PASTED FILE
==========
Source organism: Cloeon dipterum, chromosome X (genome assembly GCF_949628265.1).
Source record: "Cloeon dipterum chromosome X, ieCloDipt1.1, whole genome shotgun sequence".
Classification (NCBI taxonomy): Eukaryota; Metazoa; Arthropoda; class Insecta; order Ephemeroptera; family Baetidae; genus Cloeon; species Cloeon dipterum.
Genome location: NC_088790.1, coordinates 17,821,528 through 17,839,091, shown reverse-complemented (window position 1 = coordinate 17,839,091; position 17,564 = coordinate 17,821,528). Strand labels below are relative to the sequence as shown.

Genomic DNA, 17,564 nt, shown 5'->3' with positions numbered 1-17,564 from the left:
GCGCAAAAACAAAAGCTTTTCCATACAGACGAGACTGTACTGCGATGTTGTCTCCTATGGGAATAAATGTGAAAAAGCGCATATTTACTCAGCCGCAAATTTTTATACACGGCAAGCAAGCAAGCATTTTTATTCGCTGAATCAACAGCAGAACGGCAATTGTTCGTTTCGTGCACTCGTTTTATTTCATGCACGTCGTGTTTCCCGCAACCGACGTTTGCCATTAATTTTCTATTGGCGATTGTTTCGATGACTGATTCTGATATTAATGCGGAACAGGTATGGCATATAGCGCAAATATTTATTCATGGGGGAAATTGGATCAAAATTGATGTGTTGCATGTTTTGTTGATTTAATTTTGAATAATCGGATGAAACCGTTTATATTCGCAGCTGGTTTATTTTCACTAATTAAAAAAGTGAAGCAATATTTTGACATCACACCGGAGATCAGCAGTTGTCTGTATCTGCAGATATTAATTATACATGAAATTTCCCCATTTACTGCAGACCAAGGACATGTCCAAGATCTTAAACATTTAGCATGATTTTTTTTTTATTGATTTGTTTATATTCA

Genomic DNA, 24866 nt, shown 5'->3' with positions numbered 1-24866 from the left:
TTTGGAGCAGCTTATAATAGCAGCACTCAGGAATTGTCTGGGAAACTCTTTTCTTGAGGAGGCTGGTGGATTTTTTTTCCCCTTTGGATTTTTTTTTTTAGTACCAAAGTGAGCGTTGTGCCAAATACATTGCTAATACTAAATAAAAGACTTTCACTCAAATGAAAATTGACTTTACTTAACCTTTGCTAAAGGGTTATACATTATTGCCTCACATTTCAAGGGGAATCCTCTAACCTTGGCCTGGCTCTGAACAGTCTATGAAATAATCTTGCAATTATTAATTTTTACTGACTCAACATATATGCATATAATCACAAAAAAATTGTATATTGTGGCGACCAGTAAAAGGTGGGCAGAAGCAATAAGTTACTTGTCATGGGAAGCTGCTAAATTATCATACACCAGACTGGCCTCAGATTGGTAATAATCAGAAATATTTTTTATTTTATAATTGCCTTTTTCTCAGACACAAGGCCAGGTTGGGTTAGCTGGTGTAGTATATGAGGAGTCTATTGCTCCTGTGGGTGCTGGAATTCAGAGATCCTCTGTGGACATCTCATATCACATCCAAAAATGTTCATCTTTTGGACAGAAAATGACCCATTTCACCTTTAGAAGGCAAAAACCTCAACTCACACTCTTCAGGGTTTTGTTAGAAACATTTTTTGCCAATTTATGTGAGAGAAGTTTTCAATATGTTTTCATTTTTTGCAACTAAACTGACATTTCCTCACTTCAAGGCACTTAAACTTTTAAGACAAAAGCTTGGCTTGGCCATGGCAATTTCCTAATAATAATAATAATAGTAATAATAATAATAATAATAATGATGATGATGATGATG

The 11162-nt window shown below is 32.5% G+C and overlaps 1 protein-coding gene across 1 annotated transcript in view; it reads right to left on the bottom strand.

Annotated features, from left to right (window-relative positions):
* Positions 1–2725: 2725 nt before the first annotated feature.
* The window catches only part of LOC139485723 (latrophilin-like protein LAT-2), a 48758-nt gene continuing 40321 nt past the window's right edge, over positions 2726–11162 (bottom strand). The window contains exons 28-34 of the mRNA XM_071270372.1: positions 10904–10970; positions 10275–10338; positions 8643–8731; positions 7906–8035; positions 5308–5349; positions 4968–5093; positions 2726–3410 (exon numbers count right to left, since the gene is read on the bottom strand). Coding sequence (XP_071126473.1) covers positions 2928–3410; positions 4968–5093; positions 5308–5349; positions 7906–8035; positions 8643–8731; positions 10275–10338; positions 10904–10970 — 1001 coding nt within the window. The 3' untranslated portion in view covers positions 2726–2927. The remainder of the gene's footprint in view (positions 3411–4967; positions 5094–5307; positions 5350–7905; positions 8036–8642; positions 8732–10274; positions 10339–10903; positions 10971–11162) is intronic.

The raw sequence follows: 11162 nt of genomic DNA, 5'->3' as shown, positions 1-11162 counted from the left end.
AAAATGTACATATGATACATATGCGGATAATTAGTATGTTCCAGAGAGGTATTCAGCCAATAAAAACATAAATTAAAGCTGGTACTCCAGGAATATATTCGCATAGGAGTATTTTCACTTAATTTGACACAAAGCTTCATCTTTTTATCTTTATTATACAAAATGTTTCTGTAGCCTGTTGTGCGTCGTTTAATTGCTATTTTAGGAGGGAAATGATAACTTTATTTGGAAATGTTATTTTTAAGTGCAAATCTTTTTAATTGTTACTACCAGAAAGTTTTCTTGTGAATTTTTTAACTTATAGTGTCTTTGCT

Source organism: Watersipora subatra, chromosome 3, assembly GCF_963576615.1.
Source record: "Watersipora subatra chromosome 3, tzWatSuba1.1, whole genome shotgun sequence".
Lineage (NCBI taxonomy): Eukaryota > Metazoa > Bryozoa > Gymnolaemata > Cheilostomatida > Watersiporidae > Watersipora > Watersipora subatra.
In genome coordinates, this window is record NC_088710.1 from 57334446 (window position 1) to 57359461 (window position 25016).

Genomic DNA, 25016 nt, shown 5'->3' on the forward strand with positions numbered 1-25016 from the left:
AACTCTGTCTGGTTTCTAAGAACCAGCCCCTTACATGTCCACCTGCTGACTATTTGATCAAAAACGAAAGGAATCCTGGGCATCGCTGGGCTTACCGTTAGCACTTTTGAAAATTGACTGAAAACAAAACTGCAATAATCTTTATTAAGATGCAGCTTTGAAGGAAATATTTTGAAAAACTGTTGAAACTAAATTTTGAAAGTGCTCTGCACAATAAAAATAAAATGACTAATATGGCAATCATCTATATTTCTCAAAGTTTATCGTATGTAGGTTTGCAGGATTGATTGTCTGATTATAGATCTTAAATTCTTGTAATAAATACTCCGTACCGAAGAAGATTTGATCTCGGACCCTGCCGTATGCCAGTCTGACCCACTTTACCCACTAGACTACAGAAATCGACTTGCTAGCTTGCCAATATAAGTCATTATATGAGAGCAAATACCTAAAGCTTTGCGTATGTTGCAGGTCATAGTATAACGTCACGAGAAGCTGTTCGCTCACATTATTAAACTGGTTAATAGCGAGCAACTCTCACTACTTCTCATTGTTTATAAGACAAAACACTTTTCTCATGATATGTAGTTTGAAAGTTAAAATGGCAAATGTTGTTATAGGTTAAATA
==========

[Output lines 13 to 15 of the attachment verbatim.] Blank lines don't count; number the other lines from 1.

The raw sequence follows: 11162 nt of genomic DNA, 5'->3' as shown, positions 1-11162 counted from the left end.
AAAATGTACATATGATACATATGCGGATAATTAGTATGTTCCAGAGAGGTATTCAGCCAATAAAAACATAAATTAAAGCTGGTACTCCAGGAATATATTCGCATAGGAGTATTTTCACTTAATTTGACACAAAGCTTCATCTTTTTATCTTTATTATACAAAATGTTTCTGTAGCCTGTTGTGCGTCGTTTAATTGCTATTTTAGGAGGGAAATGATAACTTTATTTGGAAATGTTATTTTTAAGTGCAAATCTTTTTAATTGTTACTACCAGAAAGTTTTCTTGTGAATTTTTTAACTTATAGTGTCTTTGCT

Source organism: Watersipora subatra, chromosome 3, assembly GCF_963576615.1.